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10:29am

Sat January 12, 2013
Simon Says

Cheating Might Buy Home Runs, But No Hall Of Fame

Originally published on Mon January 14, 2013 1:23 pm

The Baseball Hall of Fame is a tourist attraction, not a papal conclave. And the people who cast votes for the Hall are sportswriters, not the College of Cardinals.

But there was something momentous this week when the Baseball Writers Association elected no one to the Hall of Fame. Not Roger Clemens, who won a record seven Cy Young Awards. Not Barry Bonds, who hit a record 762 home runs. Not Sammy Sosa, who hit 60 or more home runs in a season three times.

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6:47am

Sat December 8, 2012
Simon Says

Good Intentions, Complicated Results

Originally published on Sat December 8, 2012 3:57 pm

The photo that touched many hearts: New York City Police Officer Lawrence DePrimo gives a shoeless man a pair of boots on a frigid night last month.
Jennifer Foster NYPD via Facebook

When news organizations, including ours, told of New York Police Officer Lawrence DePrimo buying boots for a barefoot man on the streets of Times Square one cold night last month, it seemed an irresistible holiday story: A kindly cop in a hard city helps a bedraggled man walking with blistered feet over some of the richest streets in the world.

The nameless, shoeless man became the best-known street person in America — just long enough to be recognized walking along the Upper West Side, where a New York Times reporter found him.

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2:27pm

Sat November 24, 2012
Simon Says

Jesse Jackson Jr.: Great Hopes And Disappointments

Rep. Jesse Jackson Jr. speaks to constituents in Chicago in 2009. Jackson resigned from Congress on Wednesday, following a hospitalization and an investigation into misuse of campaign funds.
Scott Olson Getty Images

Jesse Jackson Jr. has a famous name and fabulous contacts, and had what looked like boundless prospects when he was first on the national stage at the Democratic National Convention in 1988.

John F. Kennedy Jr. and Caroline Kennedy had appeared to talk about the legacy of their late father, the president. But a few nights later, Jackson took the podium to present his father, the Rev. Jesse Jackson, and said, "My name is Jesse Louis Jackson Jr., and I also proudly carry a great American name."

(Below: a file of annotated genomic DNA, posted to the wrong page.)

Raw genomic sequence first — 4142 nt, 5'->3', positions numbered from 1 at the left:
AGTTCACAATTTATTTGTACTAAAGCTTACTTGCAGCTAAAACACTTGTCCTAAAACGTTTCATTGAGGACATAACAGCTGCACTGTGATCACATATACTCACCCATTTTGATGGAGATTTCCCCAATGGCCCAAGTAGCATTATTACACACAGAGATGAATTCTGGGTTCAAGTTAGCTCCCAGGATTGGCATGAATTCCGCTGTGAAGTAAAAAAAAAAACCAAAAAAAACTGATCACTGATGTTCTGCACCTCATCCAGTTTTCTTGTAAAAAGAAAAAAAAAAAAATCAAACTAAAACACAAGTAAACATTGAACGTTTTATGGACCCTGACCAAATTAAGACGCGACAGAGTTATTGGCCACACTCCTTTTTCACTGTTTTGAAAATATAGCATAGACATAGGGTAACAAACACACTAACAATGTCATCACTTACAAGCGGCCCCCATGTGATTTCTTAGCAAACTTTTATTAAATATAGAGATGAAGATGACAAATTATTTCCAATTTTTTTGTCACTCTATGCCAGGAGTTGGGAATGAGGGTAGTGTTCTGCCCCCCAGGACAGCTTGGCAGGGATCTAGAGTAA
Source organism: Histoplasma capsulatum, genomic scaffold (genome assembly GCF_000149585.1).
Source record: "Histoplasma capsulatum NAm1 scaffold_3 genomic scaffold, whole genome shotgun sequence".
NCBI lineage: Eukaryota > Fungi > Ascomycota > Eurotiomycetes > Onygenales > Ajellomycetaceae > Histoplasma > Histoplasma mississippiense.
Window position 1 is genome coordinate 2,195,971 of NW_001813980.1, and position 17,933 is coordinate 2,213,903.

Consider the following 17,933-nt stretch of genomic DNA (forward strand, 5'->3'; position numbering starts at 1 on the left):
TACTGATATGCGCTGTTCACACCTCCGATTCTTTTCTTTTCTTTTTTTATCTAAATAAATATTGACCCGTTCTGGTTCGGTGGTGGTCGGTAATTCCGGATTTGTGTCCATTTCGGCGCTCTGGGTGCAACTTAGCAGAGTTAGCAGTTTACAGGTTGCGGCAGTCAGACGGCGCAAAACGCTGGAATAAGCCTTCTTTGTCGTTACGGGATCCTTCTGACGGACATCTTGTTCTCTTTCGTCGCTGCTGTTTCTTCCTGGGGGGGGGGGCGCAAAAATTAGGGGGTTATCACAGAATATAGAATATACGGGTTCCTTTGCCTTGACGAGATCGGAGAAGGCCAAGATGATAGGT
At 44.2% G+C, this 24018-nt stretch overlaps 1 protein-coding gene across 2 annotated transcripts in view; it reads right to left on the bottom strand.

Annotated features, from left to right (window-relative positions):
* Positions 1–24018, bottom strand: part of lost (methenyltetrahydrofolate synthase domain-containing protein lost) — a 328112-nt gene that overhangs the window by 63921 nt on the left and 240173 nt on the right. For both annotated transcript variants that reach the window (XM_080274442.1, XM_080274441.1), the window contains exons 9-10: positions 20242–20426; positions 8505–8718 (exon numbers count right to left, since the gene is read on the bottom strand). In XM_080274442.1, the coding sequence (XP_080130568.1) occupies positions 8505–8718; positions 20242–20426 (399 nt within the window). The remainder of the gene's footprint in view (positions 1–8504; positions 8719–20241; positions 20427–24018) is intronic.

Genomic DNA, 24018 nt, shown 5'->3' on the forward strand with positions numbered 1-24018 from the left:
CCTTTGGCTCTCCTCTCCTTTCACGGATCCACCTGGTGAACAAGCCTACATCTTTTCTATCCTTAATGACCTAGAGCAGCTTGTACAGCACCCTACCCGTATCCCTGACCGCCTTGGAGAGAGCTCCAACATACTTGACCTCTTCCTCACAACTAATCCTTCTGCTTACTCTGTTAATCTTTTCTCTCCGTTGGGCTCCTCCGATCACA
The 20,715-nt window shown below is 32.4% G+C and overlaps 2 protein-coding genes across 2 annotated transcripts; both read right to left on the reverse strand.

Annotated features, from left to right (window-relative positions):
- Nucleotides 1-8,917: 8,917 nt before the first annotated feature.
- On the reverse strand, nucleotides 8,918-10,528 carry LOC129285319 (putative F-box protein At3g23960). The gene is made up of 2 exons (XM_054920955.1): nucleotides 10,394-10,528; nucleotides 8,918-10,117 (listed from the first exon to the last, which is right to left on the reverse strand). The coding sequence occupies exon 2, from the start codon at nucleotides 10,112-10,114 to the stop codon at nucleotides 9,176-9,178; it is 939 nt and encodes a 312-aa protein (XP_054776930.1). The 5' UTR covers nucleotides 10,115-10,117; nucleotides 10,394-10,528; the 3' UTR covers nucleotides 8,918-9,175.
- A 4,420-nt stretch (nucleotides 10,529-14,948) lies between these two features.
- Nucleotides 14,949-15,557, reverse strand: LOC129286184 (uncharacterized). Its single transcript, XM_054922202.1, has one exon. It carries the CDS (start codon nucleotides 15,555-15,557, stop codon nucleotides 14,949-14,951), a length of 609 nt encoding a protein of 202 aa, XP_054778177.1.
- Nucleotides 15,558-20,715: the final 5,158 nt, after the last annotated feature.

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7:55am

Sat November 3, 2012
Simon Says

Emergency Workers Heroes Even Before Sandy

Originally published on Sat November 3, 2012 4:23 pm

First responders rescue flood-stranded people from a sodden neighborhood in Little Ferry, N.J., on Tuesday.
Craig Ruttle AP

On Halloween night this week, millions of children tumbled into their neighborhoods dressed as Captain America, Spiderman, Batman, Bat Girl and Wonder Woman. But that night, true superheroes were at work in uniforms, not costumes.

They were firefighters, police officers, emergency workers and ordinary citizens in New Jersey, New York, Pennsylvania, Connecticut and elsewhere who gave brave and extraordinary efforts to protect and rescue their families and neighbors. They risked their lives for strangers.

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8:05am

Sat October 6, 2012
Simon Says

Does Voting Early Prompt Hasty Choices?

Originally published on Sat October 6, 2012 7:55 pm

Voters cast their ballots during early voting in Bowling Green, Ohio. Early voting began Oct. 2 in the battleground state, five weeks before Election Day on November 6.
J.D. Pooley Getty Images

Nov. 6 is 32 days away, but for millions of Americans, there is no longer an Election Day.

Thirty-two states and the District of Columbia now have early voting, which is under way even now in eight states. Hundreds of thousands of votes have already been cast, most before this week's presidential debates or Friday's jobs report, and all ahead of the three future debates and any unforeseen October event that might test the mettle of a candidate.

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7:43am

Sat September 29, 2012
Simon Says